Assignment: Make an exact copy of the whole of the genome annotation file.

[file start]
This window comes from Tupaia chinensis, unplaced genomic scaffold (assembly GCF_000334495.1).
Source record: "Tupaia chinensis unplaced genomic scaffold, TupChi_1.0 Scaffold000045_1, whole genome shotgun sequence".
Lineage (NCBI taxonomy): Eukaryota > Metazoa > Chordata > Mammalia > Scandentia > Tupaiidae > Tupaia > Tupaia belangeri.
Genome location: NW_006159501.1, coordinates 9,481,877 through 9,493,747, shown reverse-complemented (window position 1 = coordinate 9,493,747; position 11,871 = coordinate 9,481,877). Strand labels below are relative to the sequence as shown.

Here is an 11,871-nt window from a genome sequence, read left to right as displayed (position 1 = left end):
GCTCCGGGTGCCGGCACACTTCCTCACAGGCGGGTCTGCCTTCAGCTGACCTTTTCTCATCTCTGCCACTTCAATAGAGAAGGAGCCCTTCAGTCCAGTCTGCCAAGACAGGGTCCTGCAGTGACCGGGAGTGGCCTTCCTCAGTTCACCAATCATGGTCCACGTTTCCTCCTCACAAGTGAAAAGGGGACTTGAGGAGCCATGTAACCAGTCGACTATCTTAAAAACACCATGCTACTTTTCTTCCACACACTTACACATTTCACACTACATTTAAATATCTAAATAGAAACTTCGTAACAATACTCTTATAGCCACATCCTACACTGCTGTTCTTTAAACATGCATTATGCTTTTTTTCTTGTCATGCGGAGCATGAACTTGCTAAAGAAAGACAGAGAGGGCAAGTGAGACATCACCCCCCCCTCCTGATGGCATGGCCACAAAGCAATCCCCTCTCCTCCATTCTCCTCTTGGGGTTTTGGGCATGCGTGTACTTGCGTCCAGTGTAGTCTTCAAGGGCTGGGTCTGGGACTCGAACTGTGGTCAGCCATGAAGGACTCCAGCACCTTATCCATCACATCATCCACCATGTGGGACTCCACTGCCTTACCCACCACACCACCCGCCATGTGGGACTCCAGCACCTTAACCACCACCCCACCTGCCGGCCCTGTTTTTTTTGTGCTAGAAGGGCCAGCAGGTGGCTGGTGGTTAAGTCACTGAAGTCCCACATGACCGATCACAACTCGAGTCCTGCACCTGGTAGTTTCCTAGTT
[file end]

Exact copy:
This window comes from Tupaia chinensis, unplaced genomic scaffold (assembly GCF_000334495.1).
Source record: "Tupaia chinensis unplaced genomic scaffold, TupChi_1.0 Scaffold000045_1, whole genome shotgun sequence".
Lineage (NCBI taxonomy): Eukaryota > Metazoa > Chordata > Mammalia > Scandentia > Tupaiidae > Tupaia > Tupaia belangeri.
Genome location: NW_006159501.1, coordinates 9,481,877 through 9,493,747, shown reverse-complemented (window position 1 = coordinate 9,493,747; position 11,871 = coordinate 9,481,877). Strand labels below are relative to the sequence as shown.

Here is an 11,871-nt window from a genome sequence, read left to right as displayed (position 1 = left end):
GCTCCGGGTGCCGGCACACTTCCTCACAGGCGGGTCTGCCTTCAGCTGACCTTTTCTCATCTCTGCCACTTCAATAGAGAAGGAGCCCTTCAGTCCAGTCTGCCAAGACAGGGTCCTGCAGTGACCGGGAGTGGCCTTCCTCAGTTCACCAATCATGGTCCACGTTTCCTCCTCACAAGTGAAAAGGGGACTTGAGGAGCCATGTAACCAGTCGACTATCTTAAAAACACCATGCTACTTTTCTTCCACACACTTACACATTTCACACTACATTTAAATATCTAAATAGAAACTTCGTAACAATACTCTTATAGCCACATCCTACACTGCTGTTCTTTAAACATGCATTATGCTTTTTTTCTTGTCATGCGGAGCATGAACTTGCTAAAGAAAGACAGAGAGGGCAAGTGAGACATCACCCCCCCCTCCTGATGGCATGGCCACAAAGCAATCCCCTCTCCTCCATTCTCCTCTTGGGGTTTTGGGCATGCGTGTACTTGCGTCCAGTGTAGTCTTCAAGGGCTGGGTCTGGGACTCGAACTGTGGTCAGCCATGAAGGACTCCAGCACCTTATCCATCACATCATCCACCATGTGGGACTCCACTGCCTTACCCACCACACCACCCGCCATGTGGGACTCCAGCACCTTAACCACCACCCCACCTGCCGGCCCTGTTTTTTTTGTGCTAGAAGGGCCAGCAGGTGGCTGGTGGTTAAGTCACTGAAGTCCCACATGACCGATCACAACTCGAGTCCTGCACCTGGTAGTTTCCTAGTT